Eric Schlosser, the author of the landmark book Fast Food Nation, held a Q&A at the Washington Post website. It’s definitely worth reading, but the first question jumped off the screen.
Q. No-Filming Laws:
What is your opinion on these proposed laws that will outlaw filming on farms by activists in several states. Do you think it’s possible for them to be passed? What will the repercussion be?
A. Eric Schlosser:
I think they are one more effort by the food industry to keep American consumers in the dark about what they’re eating. I wouldn’t be surprised if some of them do pass. But I don’t think they will succeed at maintaining ignorance about our food system. The cat is out of the bag.
Wait. What? Sure enough, this is very real:
Several lawmakers in the U.S. state that produces the most pork and eggs — Iowa — are looking to make undercover videos purporting to reveal abuses on farms illegal. The state’s legislature is considering a bill that would ban the filming, distribution, and possession of videos unless a farm gives express permission.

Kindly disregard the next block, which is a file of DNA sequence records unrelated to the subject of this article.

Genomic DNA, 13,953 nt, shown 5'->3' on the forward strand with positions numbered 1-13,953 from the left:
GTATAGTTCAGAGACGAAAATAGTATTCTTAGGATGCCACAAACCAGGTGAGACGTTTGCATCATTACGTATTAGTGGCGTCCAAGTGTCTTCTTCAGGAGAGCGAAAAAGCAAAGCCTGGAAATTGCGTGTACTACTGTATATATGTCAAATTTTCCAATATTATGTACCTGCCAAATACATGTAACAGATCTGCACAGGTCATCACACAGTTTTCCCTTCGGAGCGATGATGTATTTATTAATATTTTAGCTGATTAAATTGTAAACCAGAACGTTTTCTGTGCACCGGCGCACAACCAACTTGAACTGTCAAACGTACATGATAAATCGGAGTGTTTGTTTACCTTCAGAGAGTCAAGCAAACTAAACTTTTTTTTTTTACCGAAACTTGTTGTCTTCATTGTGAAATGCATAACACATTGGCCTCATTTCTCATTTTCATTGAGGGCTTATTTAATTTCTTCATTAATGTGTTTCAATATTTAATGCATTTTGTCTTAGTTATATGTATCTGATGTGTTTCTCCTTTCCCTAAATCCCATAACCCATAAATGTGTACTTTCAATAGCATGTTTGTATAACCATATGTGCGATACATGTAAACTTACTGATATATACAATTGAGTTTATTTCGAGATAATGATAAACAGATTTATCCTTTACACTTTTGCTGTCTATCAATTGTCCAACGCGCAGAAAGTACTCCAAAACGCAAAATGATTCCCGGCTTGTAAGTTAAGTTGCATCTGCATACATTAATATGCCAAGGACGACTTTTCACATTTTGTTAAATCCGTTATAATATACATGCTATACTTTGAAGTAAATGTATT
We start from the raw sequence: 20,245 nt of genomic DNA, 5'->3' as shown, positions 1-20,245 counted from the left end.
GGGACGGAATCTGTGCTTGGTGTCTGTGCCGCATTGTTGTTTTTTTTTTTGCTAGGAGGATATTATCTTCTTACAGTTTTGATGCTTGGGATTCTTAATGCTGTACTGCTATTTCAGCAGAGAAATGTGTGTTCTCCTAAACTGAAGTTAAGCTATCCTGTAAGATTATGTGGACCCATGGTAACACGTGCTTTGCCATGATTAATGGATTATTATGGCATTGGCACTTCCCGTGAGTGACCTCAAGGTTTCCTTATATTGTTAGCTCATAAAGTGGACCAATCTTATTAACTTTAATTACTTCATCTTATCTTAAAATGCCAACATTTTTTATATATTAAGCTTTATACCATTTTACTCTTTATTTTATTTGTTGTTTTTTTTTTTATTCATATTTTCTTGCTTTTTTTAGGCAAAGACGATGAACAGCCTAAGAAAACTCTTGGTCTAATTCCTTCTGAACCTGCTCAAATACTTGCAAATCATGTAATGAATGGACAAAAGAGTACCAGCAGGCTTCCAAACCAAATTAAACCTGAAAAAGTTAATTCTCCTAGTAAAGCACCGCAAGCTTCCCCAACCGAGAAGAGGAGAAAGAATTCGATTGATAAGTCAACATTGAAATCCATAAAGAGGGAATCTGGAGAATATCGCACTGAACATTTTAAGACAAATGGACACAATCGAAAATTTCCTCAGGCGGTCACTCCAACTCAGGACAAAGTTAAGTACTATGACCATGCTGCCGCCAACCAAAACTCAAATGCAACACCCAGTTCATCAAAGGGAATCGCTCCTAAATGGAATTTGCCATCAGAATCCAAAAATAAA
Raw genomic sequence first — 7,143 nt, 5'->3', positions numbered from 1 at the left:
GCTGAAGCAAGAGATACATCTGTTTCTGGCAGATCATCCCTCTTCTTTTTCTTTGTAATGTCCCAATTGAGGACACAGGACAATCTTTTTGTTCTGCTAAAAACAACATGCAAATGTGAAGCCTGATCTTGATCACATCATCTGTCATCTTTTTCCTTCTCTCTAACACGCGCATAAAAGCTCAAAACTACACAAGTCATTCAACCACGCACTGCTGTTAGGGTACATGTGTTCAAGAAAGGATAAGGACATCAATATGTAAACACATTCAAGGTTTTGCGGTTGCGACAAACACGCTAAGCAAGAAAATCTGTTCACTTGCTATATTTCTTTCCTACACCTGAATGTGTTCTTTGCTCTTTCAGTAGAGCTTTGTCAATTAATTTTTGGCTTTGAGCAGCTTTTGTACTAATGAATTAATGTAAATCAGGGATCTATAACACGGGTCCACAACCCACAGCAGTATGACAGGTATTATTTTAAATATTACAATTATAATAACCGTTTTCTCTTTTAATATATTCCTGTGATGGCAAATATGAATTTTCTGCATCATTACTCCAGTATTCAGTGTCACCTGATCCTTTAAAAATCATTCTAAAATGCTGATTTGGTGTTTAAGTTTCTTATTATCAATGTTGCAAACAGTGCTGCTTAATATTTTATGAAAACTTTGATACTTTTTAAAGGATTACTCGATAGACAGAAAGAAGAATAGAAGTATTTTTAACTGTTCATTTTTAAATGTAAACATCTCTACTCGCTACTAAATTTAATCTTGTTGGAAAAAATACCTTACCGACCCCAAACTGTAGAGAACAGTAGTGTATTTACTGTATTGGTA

Anyone who takes video with an “intent to commit an act not authorized by the owner” would be deemed a criminal under the law that is similar to legislation being considered elsewhere in the country, including Minnesota and Florida.
I have problems with the undercover videos insofar as I don’t believe they work — mainly because, even though I’m a strong supporter of animal rights, I avoid those videos like the goddamn plague. They’re really awful and disgusting and I only have so much room in my brain for awful things. That being said, the videos should never be criminalized. It’s a clear-cut trespass against freedom of speech and freedom of the press, and yet another way in which food companies, factory farms and Big Agriculture can get away with dangerous, deadly business practices.